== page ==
Influential historian Hayden White dies at 89

Hayden White during his first year at UC Santa Cruz, 1979 (courtesy of University Library, UC Santa Cruz)
Hayden White, November 2017 (courtesy of Margaret Brose)
Hayden V. White, professor emeritus in the History of Consciousness Department at UC Santa Cruz, died at his Santa Cruz home on March 5, 2018, at age 89. He was a 40-year resident of Santa Cruz who traveled the world.

White was trained as a medieval historian, but the majority of his work focused on modern European intellectual history, literary criticism, philosophy, and historiography--the study of historical writing.

He first gained notice in 1966 with an essay, “The Burden of History,” laying the foundation for his later work, which re-imagined history as a creative, as well as scientific history. His landmark book published in 1973, Metahistory: The Historical Imagination in Nineteenth-Century Europe, initiated a major re-orientation in the field of historiography and has been translated into more than 10 languages.

"Hayden White was a towering figure bridging intellectual history and cultural theory,” said UC Santa Cruz dean of humanities, Tyler Stovall. “His Metahistory remains one of the most important studies of historiography in the modern era. His focus on narrative and the relationship between history and literature exercised a seminal influence on the rise of cultural history to its dominant position in historical studies today."

Stovall added that White also “played a central role in shaping the History of Consciousness Department into a one-of-a-kind program that pioneered theoretical and cultural studies, and helped stamp UC Santa Cruz as a university that marched to a different drummer." 

White came to UC Santa Cruz in 1978 as one of the History of Consciousness Board’s first full-time faculty members. As the new chairperson, he brought “essential stability and a fresh vision,” recalled his colleague, emeritus professor James Clifford. “Working with Hayden wasn’t always comfortable. He would step on what you held sacred. And he could be wickedly accurate. But we discovered that if you stayed with him, stayed in the conversation (and he so loved conversation), he would do anything for you. Watching him work with students, I was always amazed by how much he took on, how generous he could be. An incredible energy…”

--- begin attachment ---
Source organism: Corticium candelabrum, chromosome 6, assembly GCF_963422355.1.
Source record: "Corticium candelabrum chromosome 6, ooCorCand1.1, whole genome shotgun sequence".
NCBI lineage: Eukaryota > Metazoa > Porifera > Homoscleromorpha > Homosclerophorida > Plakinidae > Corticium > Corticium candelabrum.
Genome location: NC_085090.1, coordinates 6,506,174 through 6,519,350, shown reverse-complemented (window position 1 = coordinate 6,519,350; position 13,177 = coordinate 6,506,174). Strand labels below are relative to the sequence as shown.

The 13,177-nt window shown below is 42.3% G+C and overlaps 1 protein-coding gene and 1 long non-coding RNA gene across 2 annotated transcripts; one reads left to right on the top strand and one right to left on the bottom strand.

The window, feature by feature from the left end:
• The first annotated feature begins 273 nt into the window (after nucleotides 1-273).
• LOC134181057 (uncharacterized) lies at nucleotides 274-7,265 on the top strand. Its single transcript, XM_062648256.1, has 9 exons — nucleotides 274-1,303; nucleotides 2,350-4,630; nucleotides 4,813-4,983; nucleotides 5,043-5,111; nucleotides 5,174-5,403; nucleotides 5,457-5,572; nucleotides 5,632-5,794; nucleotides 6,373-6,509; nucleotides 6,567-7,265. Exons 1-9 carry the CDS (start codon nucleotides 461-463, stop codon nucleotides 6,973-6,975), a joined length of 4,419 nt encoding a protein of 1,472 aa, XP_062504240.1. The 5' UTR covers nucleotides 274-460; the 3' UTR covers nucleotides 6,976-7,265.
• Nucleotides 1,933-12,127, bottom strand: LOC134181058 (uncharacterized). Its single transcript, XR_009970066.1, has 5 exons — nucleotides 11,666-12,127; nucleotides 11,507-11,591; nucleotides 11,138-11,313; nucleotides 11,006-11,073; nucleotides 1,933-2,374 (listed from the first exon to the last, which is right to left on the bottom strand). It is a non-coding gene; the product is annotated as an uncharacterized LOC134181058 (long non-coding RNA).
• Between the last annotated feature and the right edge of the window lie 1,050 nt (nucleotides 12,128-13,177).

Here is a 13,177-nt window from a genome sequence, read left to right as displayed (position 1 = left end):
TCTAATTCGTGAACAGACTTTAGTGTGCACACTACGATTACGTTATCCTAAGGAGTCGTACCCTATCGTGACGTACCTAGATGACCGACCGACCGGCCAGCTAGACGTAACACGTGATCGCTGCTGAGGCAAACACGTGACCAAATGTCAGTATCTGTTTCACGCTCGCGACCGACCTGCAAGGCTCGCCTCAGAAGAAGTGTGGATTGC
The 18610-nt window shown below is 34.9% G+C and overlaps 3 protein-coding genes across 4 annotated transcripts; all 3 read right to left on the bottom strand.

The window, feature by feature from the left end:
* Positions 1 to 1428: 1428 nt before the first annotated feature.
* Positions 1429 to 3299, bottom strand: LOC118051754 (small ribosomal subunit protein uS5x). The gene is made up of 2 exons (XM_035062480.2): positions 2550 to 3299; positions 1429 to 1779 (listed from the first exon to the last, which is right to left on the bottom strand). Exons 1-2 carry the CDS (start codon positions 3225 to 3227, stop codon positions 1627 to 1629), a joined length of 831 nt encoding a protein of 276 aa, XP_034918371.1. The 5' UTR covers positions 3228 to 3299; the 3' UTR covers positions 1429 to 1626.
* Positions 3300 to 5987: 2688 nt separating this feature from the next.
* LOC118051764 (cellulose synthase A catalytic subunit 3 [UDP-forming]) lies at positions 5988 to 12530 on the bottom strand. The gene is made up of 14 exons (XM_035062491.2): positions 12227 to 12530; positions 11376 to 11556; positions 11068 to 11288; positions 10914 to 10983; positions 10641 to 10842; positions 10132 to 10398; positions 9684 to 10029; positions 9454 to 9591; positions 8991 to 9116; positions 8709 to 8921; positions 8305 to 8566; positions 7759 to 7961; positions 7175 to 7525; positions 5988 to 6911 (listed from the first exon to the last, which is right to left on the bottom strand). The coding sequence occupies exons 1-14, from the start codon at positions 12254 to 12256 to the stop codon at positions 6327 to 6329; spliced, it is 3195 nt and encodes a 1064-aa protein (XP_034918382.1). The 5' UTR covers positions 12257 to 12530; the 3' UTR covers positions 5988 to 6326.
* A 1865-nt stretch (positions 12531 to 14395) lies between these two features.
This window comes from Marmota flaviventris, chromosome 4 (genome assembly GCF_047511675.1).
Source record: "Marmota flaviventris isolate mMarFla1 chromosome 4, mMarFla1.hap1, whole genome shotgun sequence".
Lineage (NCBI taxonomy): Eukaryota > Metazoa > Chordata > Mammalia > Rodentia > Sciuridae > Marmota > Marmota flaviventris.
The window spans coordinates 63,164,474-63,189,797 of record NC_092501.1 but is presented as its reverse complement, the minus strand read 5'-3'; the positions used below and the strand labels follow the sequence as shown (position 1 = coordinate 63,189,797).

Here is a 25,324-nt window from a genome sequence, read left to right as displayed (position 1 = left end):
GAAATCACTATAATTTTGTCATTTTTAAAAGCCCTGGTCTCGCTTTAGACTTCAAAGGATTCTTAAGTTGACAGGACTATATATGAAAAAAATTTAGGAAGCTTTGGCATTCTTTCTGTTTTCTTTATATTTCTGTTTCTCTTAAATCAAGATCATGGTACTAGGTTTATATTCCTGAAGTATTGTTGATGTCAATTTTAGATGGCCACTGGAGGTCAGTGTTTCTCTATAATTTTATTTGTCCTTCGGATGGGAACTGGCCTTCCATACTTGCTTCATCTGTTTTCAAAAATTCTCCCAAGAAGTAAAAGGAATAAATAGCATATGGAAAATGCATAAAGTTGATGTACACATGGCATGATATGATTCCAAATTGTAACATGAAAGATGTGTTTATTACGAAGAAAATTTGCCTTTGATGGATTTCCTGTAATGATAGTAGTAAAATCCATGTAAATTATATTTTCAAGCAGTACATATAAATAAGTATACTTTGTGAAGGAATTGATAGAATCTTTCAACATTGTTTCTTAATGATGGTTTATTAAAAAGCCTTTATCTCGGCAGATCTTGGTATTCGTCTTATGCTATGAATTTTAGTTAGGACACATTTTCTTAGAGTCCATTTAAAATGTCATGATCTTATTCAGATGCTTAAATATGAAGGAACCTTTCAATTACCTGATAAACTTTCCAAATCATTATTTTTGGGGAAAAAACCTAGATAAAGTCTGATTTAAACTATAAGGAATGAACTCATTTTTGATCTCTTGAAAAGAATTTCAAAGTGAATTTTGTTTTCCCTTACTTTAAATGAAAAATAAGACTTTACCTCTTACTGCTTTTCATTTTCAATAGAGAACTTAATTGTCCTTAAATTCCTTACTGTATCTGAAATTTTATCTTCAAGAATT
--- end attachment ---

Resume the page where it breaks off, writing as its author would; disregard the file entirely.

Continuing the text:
Born on July 12, 1928, in Martin, Tennessee, White enlisted in the Navy near the end of WWII and used his G.I. bill after the war to begin his academic career. He earned a B.A. in History in 1951 from Wayne State University in Detroit, and his M.A. degree from the University of Michigan in 1952. He also spent two years in Rome, Italy, on a Fulbright Fellowship, where he completed his dissertation research in the Vatican library on Church Reform in the Middle Ages, and received his Ph.D. in History from the University of Michigan in 1956.

White also held teaching positions at Wayne State University, the University of Rochester New York, UCLA, Wesleyan University, UC Berkeley, and Stanford University. Among his many awards, and honors, he was an elected Fellow to the American Philosophical Society and the American Academy of Arts and Sciences.

His final book, The Practical Past (2014), opened a new way of historical thinking outside the professional norms, insisting that history is a set of practical pre-suppositions accessible by rhetorical and literary means, which constitutes the ethical foundation of our daily existence.

“Hayden White’s career was animated by the fear that we were becoming prisoners of our histories, individual and collective,” noted Wlad Godzich, distinguished professor of literature and former dean of humanities at UC Santa Cruz. “He saw his task as liberating us from the burden of history and from the endlessly divisive quest for some authenticity to be found in the past.”

“Hayden was an optimist who believed that imagination could help us design better futures,” Godzich added. “He was also a realist who denounced the flaws of the present and the past, and warned us against dangerous futures. He was a great humanist who harnessed the resources of literature, philosophy, and history to provide a sustainable future for humankind. These were the animating concerns of the department of the History of Consciousness, which he put on the world map of learning.”

White is survived by his wife of 46 years, Margaret Brose; children Juliana Sarah Brose White, Adam Virgil White and David H. White; and grandson David Ross White.